I wasn’t at all confident of catching given the conditions but, after a long winter, cabin fever was setting in to the point where I just wanted to cast a lure and see what would happen. Plus, with the weather conditions as they were, it would give me an ideal opportunity to put this rod through its paces in some tough conditions.
The Teklon Royal 802 is built on a lightweight Japanese high performance carbon blank and naturally the first thing you notice about the rod is just how lightweight it is, it weighs just over 140g and when coupled with a suitable reel, the whole outfit feels minimalistic, lightweight and something you could easily fish with for hours on end without fatigue. I chose to couple my 802 with a 3000 sized Daiwa reel. I think most reels within the 3000 to 4000 sized range would marry well to this rod, although, I would tend to go towards the mid to high range of reels which have the lightness to really set this outfit off.
Using the rod for the first time it’s obvious that things have been thought about carefully. The positioning of the fittings is spot on with the reel seat to butt grip distance comfortable. The minimalistic reel seat provides a good solid gripping point on the rod and most hands will fit comfortably around the reel foot and reel seat when retrieving and playing fish.
Given the less than ideal conditions I was keen to see how the rod performed whilst casting straight on into a wind. The Teklon Royal 802 is rated for lures from 10 to 50g so I elected to use a 35g Fiiish Black Minnow (combined weight of jig head, hook and body). Punching straight into the wind caused no problems at all, the lure flew straight, true and accurate to a good distance, without a huge amount of effort. The fast action Japanese carbon blank really does excel in these conditions and despite the weather; it was a joy to use and brought a smile to my face amongst the gales and horizontal rain!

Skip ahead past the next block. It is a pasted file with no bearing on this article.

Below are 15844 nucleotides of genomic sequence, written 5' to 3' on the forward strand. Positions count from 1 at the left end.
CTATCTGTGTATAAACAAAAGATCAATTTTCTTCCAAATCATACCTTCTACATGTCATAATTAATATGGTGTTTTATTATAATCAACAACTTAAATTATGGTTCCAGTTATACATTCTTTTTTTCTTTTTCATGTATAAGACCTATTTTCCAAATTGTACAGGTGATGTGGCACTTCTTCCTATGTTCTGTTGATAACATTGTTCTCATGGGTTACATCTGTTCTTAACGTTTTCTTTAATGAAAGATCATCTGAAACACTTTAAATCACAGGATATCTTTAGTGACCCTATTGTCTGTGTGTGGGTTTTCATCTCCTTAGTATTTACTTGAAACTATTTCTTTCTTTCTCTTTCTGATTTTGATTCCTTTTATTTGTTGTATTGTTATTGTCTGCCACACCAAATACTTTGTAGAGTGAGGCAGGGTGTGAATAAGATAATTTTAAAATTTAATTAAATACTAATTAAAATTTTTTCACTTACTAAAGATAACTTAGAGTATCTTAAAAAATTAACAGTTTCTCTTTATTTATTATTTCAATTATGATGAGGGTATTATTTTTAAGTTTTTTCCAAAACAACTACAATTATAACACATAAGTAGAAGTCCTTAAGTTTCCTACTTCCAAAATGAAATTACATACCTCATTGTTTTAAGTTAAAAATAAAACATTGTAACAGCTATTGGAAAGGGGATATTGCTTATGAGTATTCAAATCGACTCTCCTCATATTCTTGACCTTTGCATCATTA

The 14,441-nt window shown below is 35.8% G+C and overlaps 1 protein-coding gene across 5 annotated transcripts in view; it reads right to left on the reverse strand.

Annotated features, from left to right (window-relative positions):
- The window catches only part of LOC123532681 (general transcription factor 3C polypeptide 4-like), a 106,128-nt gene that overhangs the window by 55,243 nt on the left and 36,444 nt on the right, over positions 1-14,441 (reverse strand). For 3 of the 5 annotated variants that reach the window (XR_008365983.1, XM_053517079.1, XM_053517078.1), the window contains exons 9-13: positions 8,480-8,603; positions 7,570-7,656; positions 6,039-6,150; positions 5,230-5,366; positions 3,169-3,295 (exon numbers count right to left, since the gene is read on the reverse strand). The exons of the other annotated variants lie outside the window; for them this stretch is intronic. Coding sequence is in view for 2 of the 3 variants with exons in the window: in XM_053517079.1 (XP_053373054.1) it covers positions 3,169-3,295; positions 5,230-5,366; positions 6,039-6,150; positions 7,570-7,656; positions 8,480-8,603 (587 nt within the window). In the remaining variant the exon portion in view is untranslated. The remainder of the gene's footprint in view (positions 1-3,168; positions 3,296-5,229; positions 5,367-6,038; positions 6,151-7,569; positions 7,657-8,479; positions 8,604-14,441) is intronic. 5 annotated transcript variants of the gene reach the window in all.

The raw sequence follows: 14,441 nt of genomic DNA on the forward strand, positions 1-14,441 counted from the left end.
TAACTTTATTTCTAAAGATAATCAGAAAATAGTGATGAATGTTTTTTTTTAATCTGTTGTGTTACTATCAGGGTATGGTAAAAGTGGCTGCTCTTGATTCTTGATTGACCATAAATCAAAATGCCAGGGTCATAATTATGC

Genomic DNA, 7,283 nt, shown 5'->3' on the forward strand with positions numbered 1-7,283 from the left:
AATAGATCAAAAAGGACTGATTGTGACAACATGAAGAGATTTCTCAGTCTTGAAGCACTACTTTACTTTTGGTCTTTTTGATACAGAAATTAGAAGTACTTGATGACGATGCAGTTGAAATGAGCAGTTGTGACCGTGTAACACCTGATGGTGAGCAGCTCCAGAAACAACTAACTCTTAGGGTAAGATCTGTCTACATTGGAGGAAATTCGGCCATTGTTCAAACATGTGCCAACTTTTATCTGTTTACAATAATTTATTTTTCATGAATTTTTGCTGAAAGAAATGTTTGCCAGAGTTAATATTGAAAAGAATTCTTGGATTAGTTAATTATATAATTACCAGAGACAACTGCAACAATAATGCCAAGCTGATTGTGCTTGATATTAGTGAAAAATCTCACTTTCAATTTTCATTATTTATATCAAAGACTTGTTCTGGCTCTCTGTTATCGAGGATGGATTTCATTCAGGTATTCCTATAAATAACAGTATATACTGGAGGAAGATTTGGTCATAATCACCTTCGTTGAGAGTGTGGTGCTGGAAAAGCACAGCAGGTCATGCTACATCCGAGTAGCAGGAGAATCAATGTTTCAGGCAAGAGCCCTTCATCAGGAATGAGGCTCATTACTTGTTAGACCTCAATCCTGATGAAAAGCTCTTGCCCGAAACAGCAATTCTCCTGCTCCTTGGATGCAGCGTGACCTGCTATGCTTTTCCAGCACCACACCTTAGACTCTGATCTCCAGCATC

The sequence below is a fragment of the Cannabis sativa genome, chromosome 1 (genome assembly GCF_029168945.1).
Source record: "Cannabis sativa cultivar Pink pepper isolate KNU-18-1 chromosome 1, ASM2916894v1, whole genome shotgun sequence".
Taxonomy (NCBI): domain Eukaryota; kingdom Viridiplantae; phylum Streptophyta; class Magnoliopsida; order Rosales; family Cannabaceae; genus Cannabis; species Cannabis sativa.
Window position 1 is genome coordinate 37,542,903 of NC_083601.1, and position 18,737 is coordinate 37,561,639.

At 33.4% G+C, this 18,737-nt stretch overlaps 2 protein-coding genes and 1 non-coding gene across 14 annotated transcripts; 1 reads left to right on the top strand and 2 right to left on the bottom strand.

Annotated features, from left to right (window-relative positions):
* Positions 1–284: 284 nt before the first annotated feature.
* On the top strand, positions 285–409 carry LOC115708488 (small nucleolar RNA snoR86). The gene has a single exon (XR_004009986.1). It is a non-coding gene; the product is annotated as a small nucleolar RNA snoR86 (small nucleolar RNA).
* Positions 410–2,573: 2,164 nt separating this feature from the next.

Over the course of three hours I tried the rod with a variety of different lures and techniques from surface lures and poppers to sub surface lures, hard baits and also soft plastics. Despite its power, the tip is both sensitive enough for working soft baits and stiff enough to work hard baits and surface baits well too. There is constant feedback from your lure, transmitted directly through the blank to the reel seat.
The Teklon Royal 802 was perfectly happy casting anything between the 10 and 35g range, whilst it is capable of casting lures up to 50g, I think this is at its extreme range and it doesn’t feel as comfortable casting a lure of this weight as opposed to anything below 40g. I rarely use anything over 35g for my fishing, but if I did, I would probably opt for the 9ft version of this rod, which has a bit more poke for heavier lures.
When it comes to playing fish, just using the rod and observing its power curve tells you that it’s going to have the force to bring in good sized fish in a variety of challenging conditions. The mid section is powerful and gives you a good starting point for playing most fish. When you really need it, there is a tremendous amount of power in the butt that will really lock in and dig deep if you are lucky enough to hook into a real beast. The rod also has enough power to steer fish through any likely snags you will encounter in the scope of general fishing.